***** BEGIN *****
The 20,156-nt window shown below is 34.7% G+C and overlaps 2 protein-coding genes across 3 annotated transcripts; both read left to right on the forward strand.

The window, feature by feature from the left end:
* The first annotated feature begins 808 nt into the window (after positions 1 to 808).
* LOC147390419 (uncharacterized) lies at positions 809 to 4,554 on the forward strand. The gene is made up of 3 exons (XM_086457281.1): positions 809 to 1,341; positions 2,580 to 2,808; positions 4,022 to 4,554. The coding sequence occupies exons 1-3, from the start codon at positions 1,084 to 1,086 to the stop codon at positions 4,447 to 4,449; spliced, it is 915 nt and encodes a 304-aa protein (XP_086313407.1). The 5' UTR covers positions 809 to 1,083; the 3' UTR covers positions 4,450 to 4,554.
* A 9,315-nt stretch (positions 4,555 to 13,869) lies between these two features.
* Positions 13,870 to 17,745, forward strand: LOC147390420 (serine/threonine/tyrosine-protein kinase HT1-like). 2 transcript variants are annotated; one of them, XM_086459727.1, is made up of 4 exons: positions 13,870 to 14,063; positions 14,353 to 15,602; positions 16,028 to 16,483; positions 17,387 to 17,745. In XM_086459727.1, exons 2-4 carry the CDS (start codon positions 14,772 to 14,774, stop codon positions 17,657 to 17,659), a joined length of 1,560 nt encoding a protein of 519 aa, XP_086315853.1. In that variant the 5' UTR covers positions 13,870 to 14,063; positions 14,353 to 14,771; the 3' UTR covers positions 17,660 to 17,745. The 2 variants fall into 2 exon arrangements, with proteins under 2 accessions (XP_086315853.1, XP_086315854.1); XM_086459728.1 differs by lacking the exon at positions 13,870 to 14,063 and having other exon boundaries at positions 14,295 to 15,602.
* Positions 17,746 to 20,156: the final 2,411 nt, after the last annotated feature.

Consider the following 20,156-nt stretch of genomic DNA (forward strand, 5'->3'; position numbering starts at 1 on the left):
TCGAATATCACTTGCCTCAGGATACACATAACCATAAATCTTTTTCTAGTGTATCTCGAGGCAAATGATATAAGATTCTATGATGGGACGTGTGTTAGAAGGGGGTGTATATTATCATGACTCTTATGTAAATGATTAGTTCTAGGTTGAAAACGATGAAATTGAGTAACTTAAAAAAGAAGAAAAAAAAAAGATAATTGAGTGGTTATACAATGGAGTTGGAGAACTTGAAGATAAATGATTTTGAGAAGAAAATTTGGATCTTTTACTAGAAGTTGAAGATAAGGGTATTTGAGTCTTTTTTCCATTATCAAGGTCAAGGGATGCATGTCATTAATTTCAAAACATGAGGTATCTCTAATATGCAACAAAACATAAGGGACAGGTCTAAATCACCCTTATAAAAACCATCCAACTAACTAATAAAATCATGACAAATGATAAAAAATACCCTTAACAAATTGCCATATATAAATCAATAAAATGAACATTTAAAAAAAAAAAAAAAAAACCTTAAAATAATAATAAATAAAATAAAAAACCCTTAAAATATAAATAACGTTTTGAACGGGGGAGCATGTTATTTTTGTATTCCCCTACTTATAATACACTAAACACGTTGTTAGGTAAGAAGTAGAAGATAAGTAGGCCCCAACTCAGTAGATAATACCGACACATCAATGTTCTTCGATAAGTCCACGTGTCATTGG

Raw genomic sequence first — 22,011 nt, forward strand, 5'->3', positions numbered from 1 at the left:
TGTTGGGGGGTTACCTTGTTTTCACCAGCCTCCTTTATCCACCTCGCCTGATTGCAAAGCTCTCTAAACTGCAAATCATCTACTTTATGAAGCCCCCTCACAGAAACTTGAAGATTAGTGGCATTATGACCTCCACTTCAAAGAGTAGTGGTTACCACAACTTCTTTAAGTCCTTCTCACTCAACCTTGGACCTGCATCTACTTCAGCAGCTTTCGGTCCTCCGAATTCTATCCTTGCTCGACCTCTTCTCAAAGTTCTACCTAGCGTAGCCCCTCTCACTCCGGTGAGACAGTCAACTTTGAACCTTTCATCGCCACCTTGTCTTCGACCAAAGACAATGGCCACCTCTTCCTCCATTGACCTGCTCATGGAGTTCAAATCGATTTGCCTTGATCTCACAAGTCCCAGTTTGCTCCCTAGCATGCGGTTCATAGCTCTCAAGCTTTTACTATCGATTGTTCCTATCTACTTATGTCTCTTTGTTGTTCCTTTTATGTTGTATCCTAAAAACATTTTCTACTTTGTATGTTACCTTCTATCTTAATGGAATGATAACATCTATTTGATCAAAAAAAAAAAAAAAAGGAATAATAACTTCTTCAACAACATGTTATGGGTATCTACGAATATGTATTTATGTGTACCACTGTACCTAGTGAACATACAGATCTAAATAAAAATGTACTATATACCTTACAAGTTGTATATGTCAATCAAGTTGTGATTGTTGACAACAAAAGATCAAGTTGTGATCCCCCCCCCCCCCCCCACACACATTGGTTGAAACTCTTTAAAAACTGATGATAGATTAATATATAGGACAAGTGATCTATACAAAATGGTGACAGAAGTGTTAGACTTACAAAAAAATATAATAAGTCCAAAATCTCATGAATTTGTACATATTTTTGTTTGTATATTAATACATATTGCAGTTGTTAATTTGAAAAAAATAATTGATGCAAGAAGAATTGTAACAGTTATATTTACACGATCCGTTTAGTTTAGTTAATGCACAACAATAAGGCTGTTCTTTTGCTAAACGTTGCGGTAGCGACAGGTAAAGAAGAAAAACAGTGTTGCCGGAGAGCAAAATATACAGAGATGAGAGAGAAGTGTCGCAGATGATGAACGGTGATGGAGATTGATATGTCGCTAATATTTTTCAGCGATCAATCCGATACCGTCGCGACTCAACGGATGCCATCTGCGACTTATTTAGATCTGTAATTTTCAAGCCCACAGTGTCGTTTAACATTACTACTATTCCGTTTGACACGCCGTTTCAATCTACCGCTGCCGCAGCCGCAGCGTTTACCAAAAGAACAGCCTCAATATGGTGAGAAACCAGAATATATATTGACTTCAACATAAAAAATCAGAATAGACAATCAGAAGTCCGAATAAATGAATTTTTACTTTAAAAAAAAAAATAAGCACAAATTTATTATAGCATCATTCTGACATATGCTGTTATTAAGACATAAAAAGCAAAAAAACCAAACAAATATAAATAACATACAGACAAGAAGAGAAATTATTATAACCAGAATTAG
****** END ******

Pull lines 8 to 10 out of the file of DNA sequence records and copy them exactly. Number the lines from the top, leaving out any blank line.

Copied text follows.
Consider the following 20,156-nt stretch of genomic DNA (forward strand, 5'->3'; position numbering starts at 1 on the left):
TCGAATATCACTTGCCTCAGGATACACATAACCATAAATCTTTTTCTAGTGTATCTCGAGGCAAATGATATAAGATTCTATGATGGGACGTGTGTTAGAAGGGGGTGTATATTATCATGACTCTTATGTAAATGATTAGTTCTAGGTTGAAAACGATGAAATTGAGTAACTTAAAAAAGAAGAAAAAAAAAAGATAATTGAGTGGTTATACAATGGAGTTGGAGAACTTGAAGATAAATGATTTTGAGAAGAAAATTTGGATCTTTTACTAGAAGTTGAAGATAAGGGTATTTGAGTCTTTTTTCCATTATCAAGGTCAAGGGATGCATGTCATTAATTTCAAAACATGAGGTATCTCTAATATGCAACAAAACATAAGGGACAGGTCTAAATCACCCTTATAAAAACCATCCAACTAACTAATAAAATCATGACAAATGATAAAAAATACCCTTAACAAATTGCCATATATAAATCAATAAAATGAACATTTAAAAAAAAAAAAAAAAAACCTTAAAATAATAATAAATAAAATAAAAAACCCTTAAAATATAAATAACGTTTTGAACGGGGGAGCATGTTATTTTTGTATTCCCCTACTTATAATACACTAAACACGTTGTTAGGTAAGAAGTAGAAGATAAGTAGGCCCCAACTCAGTAGATAATACCGACACATCAATGTTCTTCGATAAGTCCACGTGTCATTGG

Raw genomic sequence first — 22,011 nt, forward strand, 5'->3', positions numbered from 1 at the left: